Online Security is a major issue for most individuals and organisations. Every day there are stories in the media of hacking exploits leading to the theft of financial and corporate data and at a personal level of fake websites stealing personal details. No wonder Online Security has become a major player in the minds of most users.
The big question is how to minimise the amount of personal data that is collected about you as you go about your business and pleasure on the Internet.
First, what are the simple things to do to minimise the threat of ID theft?
The first and most obvious safeguard for the individual and indeed the corporate user is to install a strong anti-malware package on the desktop, one that can identify dodgy websites and stop the user connecting to them. The Windows 10 Edge browser for example includes this feature.
Stop Tracking of your Internet Activity
The second is to set up your systems environment to reject attempts to secure information about you and your Internet activities. This usually involves rejecting attempts to place cookies onto the PC. There are many tutorials available from Microsoft and other competent authorities.
Be Educated and Aware
The third and most effective way is to be aware of situations in which your information could be stolen and how to avoid them. This is ongoing education which must be refreshed from time to time.
Second, what are the common ways in which data is collected:
Phishing is a mass attempt to direct unsuspecting users to fake websites. This is usually achieved by sending them an email that looks like it comes from a trusted source, usually a financial institution or friend. The email contains a web link that takes the user to the hacker’s website. The website mimics a real website, perhaps the sign-on page for online banking. When the user tries to log-on, their credentials are recorded.
A variant that supports ID theft is that the seemingly safe website downloads malware onto the user’s PC. This malware does two things, it records the users keyboard strokes and secondly scans the PC for user id information., both of which it sends back to the hacker.
The only way for an individual to prevent phishing attacks is first, to never click on an embedded link in an email, and secondly invest in a strong anti-malware software application.
Spear phishing is similar in that instead of sending the email to a mailing list of hundreds of thousands, a much smaller mailing list relevant to the targeted corporate organisation or individual is used.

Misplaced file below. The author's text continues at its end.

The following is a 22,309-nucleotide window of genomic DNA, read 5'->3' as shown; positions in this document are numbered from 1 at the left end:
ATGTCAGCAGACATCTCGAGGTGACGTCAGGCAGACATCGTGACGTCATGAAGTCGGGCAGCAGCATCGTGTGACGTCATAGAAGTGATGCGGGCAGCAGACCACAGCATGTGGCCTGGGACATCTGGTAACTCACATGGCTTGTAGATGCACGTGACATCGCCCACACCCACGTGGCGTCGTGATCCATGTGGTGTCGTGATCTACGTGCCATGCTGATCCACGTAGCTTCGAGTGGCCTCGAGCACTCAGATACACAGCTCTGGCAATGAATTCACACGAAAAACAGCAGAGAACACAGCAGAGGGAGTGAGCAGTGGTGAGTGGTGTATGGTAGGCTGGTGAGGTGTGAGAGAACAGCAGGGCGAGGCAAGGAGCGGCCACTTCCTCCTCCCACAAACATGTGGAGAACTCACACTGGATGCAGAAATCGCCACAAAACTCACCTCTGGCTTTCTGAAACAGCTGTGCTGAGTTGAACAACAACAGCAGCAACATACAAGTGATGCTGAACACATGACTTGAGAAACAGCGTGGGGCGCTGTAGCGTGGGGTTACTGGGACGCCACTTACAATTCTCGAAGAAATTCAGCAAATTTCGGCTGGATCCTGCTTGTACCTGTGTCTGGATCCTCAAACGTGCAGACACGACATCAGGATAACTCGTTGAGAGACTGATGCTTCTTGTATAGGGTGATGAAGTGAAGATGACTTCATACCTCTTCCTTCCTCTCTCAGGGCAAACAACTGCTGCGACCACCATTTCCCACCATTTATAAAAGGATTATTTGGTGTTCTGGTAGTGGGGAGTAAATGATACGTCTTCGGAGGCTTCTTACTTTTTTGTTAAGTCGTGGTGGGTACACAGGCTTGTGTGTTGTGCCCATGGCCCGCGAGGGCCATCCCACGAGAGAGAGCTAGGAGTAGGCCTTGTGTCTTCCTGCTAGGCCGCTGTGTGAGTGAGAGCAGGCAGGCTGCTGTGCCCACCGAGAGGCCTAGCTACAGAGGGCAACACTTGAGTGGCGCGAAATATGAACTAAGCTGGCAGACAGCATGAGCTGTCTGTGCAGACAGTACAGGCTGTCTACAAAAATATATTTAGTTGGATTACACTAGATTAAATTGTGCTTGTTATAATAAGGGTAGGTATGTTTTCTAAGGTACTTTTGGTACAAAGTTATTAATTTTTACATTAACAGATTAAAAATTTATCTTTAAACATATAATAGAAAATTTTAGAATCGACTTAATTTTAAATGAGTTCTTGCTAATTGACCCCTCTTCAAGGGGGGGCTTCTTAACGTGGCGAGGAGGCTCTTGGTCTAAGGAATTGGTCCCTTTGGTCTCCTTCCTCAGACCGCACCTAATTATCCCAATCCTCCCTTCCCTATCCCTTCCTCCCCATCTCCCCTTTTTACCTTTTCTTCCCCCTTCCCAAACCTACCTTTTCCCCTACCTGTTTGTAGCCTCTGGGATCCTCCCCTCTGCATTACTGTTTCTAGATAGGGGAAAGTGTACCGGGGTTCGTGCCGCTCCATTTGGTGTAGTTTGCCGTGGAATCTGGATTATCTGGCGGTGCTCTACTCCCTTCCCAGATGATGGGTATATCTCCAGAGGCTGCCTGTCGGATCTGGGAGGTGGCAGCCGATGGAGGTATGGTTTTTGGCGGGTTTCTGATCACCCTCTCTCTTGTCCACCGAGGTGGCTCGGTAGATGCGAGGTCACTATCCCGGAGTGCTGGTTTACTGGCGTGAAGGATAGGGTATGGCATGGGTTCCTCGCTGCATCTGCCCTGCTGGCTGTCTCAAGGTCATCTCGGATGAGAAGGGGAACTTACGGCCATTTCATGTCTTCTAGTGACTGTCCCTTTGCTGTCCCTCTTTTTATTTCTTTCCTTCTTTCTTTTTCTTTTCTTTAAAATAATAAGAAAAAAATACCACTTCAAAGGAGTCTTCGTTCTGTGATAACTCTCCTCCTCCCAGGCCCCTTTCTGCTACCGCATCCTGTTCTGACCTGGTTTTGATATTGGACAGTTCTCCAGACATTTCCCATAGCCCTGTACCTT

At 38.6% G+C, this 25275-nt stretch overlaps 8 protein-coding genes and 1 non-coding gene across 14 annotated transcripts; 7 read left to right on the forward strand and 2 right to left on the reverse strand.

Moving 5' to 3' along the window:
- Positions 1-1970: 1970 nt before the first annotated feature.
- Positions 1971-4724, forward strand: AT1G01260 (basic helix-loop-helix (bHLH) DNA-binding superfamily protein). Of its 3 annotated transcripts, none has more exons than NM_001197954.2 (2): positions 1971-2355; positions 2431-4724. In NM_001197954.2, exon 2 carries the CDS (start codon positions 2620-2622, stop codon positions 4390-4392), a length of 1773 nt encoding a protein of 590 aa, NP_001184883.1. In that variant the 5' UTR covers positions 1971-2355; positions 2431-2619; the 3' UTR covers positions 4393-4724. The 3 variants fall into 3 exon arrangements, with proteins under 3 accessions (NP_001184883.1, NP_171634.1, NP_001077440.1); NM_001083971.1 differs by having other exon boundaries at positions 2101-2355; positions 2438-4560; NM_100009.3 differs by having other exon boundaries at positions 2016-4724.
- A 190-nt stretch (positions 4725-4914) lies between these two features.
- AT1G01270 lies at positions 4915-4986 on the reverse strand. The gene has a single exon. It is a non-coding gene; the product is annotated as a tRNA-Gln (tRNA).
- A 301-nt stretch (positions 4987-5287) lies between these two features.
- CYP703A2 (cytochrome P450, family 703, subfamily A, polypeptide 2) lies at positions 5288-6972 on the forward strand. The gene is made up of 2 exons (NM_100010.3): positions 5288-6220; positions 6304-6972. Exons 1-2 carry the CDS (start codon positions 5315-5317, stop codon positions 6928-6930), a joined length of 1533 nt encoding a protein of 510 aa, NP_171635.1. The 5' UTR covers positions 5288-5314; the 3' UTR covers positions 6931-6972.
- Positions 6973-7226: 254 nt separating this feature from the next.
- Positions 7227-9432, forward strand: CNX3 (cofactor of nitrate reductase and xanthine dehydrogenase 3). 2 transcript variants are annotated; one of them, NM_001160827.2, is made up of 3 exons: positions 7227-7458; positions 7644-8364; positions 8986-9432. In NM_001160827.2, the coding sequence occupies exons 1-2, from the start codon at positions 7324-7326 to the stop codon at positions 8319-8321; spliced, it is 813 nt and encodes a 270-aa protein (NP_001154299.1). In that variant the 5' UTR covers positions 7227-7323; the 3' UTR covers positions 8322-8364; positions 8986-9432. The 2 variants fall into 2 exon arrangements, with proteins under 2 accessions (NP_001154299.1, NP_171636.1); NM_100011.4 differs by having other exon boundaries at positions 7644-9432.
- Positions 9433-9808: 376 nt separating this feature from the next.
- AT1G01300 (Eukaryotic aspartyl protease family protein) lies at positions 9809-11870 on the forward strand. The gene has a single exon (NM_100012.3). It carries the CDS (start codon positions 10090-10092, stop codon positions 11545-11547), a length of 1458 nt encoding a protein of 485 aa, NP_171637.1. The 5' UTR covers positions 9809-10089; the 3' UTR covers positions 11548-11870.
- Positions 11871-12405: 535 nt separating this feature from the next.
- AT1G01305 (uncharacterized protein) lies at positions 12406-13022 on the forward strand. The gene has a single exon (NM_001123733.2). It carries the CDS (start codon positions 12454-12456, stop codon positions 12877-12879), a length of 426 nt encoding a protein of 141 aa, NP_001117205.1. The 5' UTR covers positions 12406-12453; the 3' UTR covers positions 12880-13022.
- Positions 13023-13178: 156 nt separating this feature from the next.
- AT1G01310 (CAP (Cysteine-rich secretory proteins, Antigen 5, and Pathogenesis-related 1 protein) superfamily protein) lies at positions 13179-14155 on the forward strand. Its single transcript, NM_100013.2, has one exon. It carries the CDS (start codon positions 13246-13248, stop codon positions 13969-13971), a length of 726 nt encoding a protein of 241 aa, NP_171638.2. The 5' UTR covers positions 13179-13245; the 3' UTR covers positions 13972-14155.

Have you ever searched for yourself using a search engine? If you haven’t, do it and you will be very surprised about the amount and location of the information you will see has been collected about you and your internet activities.
A lot of this comes about because of advertising. Marketeers are very keen to know what your interests are so that they can provide targeted ads related to your areas of interest. Google do this all the time, recording your search areas and positioning focussed adverts on their first page. They also provide software applications and plugins to do the same thing on third party sites. It is a major revenue earner for them. There are also tracking cookies that websites install on your PC when you visit them.
The way around this, don’t use Google and set up your browser to reject installation of cookies. There are also software applications like SpyBot that will clear them from your system. Use a search engine that does not record your searches, for example Firefox.
A second way is that you are asked to provide an email address to see website content. This is usually so that the website operators can build up an email mailing list to contact all their subscribers. The mailing list can be sold or stolen. You start to receive spam emails from people you don’t know trying to sell you stuff in which you have no interest.
The simplest way around this is not subscribing to any emailing lists. That may not be convenient. but one way to limit the amount of spam email you receive is to create a free email address, for example from Google Mail, that you use in cases like this. Completely ignore this mailbox, and only look at it once in a while to ensure that no legitimate emails have strayed into it and to clear all the email out to keep it operational. You may also be able to set up a mail processing rule that permanently deletes all incoming mail.
It is impossible, well almost, to use the Internet without leaving footprints. The secret is to be aware, be careful, and never click on embedded email links.